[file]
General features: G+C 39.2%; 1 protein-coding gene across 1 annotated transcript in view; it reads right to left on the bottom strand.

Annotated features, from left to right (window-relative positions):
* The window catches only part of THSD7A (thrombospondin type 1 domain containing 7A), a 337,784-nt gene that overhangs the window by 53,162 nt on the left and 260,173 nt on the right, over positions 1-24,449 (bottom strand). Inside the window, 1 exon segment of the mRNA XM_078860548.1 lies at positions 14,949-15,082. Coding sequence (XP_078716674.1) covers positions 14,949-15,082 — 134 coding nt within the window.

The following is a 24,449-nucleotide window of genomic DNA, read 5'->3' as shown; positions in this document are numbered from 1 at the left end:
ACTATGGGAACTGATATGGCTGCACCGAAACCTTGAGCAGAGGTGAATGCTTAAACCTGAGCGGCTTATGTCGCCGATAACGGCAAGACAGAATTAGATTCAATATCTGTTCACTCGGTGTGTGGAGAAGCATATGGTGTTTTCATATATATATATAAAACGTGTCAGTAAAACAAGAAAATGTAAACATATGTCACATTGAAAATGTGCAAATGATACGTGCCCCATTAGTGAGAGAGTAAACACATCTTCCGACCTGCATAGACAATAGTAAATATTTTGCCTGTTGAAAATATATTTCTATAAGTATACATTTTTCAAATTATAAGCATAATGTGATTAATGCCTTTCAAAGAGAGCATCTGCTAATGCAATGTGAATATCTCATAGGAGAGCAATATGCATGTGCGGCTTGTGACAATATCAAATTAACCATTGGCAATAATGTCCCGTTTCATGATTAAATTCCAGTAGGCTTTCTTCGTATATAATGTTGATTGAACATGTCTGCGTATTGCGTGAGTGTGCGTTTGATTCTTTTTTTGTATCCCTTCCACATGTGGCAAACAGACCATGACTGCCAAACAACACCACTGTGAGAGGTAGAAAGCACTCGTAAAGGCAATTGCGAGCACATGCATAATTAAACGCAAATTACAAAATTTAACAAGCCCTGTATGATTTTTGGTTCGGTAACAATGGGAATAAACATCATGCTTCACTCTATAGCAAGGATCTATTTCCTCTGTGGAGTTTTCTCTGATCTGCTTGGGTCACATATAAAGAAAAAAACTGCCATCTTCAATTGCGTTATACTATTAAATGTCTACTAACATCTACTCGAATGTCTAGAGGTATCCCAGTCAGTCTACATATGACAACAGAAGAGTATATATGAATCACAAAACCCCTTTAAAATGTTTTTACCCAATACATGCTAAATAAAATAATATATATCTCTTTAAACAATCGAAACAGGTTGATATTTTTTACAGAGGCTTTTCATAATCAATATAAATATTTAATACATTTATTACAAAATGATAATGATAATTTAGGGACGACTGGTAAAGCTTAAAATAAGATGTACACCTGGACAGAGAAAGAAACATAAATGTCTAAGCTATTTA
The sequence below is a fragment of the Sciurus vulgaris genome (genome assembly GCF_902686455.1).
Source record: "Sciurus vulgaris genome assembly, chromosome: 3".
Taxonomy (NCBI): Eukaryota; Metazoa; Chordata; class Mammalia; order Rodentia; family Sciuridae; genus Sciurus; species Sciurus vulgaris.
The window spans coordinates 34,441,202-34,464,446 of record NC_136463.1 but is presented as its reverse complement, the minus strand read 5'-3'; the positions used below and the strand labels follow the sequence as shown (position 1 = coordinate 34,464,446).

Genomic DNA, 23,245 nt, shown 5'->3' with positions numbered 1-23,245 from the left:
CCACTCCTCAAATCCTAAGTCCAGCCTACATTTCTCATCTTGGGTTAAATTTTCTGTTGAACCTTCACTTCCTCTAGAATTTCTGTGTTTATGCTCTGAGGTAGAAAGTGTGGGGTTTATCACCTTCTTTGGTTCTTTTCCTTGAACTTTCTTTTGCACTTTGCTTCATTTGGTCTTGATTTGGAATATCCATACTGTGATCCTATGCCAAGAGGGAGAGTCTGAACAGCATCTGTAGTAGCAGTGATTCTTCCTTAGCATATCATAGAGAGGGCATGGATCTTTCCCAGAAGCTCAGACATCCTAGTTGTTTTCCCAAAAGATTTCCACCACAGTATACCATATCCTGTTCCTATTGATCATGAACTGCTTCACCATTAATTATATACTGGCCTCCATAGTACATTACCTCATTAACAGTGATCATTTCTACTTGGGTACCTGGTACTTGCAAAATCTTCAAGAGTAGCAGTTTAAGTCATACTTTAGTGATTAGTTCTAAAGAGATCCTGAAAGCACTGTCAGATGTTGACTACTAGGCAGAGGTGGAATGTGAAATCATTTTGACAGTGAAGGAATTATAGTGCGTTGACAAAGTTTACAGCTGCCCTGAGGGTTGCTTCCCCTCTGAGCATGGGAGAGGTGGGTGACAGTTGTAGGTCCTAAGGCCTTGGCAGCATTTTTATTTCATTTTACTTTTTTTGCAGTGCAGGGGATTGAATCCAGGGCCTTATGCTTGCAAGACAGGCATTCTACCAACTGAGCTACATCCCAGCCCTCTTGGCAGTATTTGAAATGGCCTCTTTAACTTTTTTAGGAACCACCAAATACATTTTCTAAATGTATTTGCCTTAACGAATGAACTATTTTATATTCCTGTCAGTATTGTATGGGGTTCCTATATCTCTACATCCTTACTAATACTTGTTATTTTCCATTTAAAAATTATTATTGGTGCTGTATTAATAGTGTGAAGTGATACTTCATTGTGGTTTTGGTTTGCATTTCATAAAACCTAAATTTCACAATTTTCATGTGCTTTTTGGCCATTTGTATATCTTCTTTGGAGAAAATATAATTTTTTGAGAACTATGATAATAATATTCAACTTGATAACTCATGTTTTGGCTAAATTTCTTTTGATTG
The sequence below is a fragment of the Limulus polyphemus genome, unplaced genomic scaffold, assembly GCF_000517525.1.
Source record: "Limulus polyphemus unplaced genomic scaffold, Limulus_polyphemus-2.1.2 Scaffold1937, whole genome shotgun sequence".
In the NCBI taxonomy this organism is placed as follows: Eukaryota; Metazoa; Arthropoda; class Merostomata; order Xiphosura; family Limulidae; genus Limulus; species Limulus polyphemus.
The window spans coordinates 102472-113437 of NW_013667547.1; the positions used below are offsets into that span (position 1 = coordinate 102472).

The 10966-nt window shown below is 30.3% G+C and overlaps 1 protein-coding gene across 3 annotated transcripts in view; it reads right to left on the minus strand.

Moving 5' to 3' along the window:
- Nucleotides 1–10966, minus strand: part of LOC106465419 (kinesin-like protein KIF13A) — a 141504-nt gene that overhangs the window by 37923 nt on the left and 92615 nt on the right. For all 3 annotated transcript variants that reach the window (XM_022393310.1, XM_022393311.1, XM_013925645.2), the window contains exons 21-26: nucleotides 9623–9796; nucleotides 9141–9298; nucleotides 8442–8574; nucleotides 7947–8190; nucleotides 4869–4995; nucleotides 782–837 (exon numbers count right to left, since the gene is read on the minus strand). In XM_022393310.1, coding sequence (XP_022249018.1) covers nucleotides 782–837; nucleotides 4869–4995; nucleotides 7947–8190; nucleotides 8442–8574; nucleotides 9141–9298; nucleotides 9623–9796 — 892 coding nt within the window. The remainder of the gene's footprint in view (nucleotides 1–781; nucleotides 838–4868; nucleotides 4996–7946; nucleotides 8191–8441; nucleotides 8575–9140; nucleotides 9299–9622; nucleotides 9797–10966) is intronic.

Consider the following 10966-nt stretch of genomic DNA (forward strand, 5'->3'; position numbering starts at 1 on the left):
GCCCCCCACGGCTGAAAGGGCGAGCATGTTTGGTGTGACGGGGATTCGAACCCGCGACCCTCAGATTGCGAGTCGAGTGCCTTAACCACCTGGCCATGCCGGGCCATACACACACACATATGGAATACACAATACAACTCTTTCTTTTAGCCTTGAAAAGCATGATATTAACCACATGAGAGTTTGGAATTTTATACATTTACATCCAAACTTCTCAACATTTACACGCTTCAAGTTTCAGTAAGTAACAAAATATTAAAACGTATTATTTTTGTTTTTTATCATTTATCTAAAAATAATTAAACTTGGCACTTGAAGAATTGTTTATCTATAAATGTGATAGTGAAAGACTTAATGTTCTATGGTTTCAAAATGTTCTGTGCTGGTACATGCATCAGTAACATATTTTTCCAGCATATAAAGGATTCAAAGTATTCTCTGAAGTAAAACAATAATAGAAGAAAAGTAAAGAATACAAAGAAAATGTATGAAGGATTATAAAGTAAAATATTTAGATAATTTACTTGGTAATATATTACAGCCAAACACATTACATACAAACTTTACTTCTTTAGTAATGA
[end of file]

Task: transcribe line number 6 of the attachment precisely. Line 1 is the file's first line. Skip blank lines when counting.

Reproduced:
The sequence below is a fragment of the Sciurus vulgaris genome (genome assembly GCF_902686455.1).